By Helene Elliott
6:34 PM EDT, September 8, 2013
Kings General Manager Dean Lombardi told fans at the team’s fan fest event he believes the franchise is “at a critical stage” but has a unique opportunity to “create something special” despite the challenge of operating under a salary cap that dropped to $64.3 million from a pro-rated $70.2 million last season.
Lombardi began his “Town Hall” session at Staples Center by joking that it seemed like it had been a long time since he last spoke to fans—and it was. The fan fest was cancelled last season because of the lockout, making this his first appearance in front of fans since the team’s 2012 Stanley Cup triumph.
Lombardi thanked fans for their support and praised staffers he called the “two percenters,” such as trainers, scouts, equipment managers, personnel executives and coaches, for their varied contributions. He said the Kings want to maintain the winning culture and identity they have painstakingly built during his tenure, and that they recognize their task has become more complicated by salary-cap constraints.
“That’s incredibly difficult thing to do. A culture requires stability. Essentially a cap is designed to create instability and for a general manager at times that can be incredibly frustrating,” Lombardi said.
“But on the other hand we’ve seen that it can be done. When you look at what the Patriots, the San Antonio Spurs and the Lakers have accomplished, it’s very clear that their success is clearly a byproduct of their culture.
“But culture doesn’t mean just talking about it. It’s about doing culture. And doing culture is a bunch of two-percenters. It’s attention to detail.”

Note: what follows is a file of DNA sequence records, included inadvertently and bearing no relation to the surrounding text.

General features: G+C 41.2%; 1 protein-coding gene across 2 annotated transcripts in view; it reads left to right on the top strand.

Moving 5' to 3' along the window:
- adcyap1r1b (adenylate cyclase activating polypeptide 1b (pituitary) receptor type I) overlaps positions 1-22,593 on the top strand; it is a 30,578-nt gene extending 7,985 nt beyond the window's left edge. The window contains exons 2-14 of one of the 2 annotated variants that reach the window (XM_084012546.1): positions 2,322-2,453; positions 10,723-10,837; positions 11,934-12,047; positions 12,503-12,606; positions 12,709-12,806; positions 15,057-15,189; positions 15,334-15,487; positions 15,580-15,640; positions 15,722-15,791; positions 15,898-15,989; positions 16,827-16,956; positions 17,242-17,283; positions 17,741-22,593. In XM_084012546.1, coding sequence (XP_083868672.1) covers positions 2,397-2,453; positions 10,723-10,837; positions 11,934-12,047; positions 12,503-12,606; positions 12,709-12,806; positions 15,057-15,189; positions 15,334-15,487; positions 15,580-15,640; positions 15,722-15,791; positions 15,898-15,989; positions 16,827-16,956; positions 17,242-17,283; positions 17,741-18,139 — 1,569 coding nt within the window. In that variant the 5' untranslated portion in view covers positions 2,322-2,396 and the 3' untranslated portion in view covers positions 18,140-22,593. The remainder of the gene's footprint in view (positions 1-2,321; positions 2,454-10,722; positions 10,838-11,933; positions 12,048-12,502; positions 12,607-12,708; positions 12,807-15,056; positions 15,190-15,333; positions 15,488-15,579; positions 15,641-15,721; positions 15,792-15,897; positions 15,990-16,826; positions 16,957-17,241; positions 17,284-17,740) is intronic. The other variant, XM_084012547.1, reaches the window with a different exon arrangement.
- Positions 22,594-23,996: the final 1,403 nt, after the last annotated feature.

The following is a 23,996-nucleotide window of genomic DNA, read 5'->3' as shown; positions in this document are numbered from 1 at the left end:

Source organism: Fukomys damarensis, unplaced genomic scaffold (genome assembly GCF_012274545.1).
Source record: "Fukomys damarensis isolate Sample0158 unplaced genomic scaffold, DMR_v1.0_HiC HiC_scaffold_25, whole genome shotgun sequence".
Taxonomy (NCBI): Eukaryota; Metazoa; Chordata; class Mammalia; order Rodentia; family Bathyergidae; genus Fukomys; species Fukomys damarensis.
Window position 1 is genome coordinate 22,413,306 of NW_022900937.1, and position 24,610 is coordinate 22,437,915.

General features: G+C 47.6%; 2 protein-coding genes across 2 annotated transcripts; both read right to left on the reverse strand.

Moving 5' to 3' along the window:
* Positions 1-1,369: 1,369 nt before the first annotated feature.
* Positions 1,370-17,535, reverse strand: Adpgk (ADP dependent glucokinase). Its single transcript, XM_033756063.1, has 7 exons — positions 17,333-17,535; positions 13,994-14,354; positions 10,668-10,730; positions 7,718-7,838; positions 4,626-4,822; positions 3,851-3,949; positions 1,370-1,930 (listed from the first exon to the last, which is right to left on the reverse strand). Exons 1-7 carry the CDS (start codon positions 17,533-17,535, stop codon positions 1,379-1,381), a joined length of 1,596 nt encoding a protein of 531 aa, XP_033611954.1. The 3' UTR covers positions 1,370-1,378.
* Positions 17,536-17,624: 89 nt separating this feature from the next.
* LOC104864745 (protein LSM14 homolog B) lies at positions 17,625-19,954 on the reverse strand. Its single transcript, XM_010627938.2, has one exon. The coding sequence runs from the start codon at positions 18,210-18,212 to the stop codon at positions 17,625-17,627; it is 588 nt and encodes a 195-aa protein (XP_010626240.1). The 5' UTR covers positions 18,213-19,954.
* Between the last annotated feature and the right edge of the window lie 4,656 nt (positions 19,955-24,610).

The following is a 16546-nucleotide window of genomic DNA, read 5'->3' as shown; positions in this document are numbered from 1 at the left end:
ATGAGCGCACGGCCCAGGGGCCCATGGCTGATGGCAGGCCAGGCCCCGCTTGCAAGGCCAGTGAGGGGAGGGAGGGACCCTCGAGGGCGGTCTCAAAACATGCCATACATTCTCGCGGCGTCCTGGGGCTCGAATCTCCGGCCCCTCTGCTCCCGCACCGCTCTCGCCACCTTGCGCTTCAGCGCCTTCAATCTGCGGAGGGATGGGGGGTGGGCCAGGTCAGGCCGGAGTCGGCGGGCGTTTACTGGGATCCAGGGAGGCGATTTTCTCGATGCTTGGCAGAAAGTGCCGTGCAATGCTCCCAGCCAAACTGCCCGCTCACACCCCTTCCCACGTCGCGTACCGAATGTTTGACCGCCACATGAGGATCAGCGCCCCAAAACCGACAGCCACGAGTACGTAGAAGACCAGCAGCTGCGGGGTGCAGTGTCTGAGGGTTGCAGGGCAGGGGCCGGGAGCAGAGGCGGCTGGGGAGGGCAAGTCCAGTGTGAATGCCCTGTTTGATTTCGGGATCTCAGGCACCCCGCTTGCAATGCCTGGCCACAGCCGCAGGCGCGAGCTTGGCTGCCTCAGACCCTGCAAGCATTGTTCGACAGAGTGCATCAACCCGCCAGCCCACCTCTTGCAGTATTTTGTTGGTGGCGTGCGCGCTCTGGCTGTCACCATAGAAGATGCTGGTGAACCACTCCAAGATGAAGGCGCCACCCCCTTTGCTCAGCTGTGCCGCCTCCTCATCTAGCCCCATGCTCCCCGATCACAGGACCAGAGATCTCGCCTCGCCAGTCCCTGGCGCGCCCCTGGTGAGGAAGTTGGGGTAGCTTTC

Lombardi and Coach Darryl Sutter were joined by Rob Blake, the Kings’ new assistant general manager, and by Jeff Solomon, the club’s vice president of legal affairs and resident salary-cap expert, in fielding questions from fans in a crowd of about 3,300.
Sutter said the NHL’s halt for the Sochi Olympics next February will make for a schedule that will be “just as tough as last year,” a 48-game schedule that was condensed into 100 days after the league’s labor dispute with players was resolved. Blake, too, said the Olympics break would be the dominant issue this season because many teams will have several players representing various countries and must figure out how to keep those players fresh for a post-Olympics playoff run.
Asked about the Kings’ biggest challengers under the NHL’s new alignment, Sutter praised several teams. “I think Edmonton is up-and-coming,” he said. “Obviously, San Jose and Anaheim are great opponents for us and the defending Stanley Cup champion Chicago Blackhawks are going to be a challenge for everyone.”
The Kings also announced they will continue their Legend Night promotions by honoring Jay Wells on Oct. 27, Larry Murphy on Dec. 7, and Jim Fox on March 13. A bobblehead likeness of each player will be given away on his respective night, though Wells’ figurine is being called a Bobble Fist.
Those are the only three games this season in which the Kings are scheduled to wear replicas of their old Forum blue-and-gold jerseys.
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